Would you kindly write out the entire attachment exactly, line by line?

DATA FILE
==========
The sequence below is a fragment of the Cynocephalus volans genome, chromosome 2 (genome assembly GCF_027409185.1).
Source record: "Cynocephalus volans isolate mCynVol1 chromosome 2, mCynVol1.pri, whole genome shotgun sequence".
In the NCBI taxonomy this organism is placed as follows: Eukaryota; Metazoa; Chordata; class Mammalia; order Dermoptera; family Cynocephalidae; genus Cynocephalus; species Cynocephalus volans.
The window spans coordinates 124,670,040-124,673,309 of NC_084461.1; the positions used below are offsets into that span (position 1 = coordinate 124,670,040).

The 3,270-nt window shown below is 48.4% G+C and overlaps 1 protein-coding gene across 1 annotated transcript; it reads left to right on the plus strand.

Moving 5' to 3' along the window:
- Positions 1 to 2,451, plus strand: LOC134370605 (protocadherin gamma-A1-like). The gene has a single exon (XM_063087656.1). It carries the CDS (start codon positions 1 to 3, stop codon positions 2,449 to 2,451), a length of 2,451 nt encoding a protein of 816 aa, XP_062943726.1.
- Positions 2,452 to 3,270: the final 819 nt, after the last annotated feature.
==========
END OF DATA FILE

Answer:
The sequence below is a fragment of the Cynocephalus volans genome, chromosome 2 (genome assembly GCF_027409185.1).
Source record: "Cynocephalus volans isolate mCynVol1 chromosome 2, mCynVol1.pri, whole genome shotgun sequence".
In the NCBI taxonomy this organism is placed as follows: Eukaryota; Metazoa; Chordata; class Mammalia; order Dermoptera; family Cynocephalidae; genus Cynocephalus; species Cynocephalus volans.
The window spans coordinates 124,670,040-124,673,309 of NC_084461.1; the positions used below are offsets into that span (position 1 = coordinate 124,670,040).

The 3,270-nt window shown below is 48.4% G+C and overlaps 1 protein-coding gene across 1 annotated transcript; it reads left to right on the plus strand.

Moving 5' to 3' along the window:
- Positions 1 to 2,451, plus strand: LOC134370605 (protocadherin gamma-A1-like). The gene has a single exon (XM_063087656.1). It carries the CDS (start codon positions 1 to 3, stop codon positions 2,449 to 2,451), a length of 2,451 nt encoding a protein of 816 aa, XP_062943726.1.
- Positions 2,452 to 3,270: the final 819 nt, after the last annotated feature.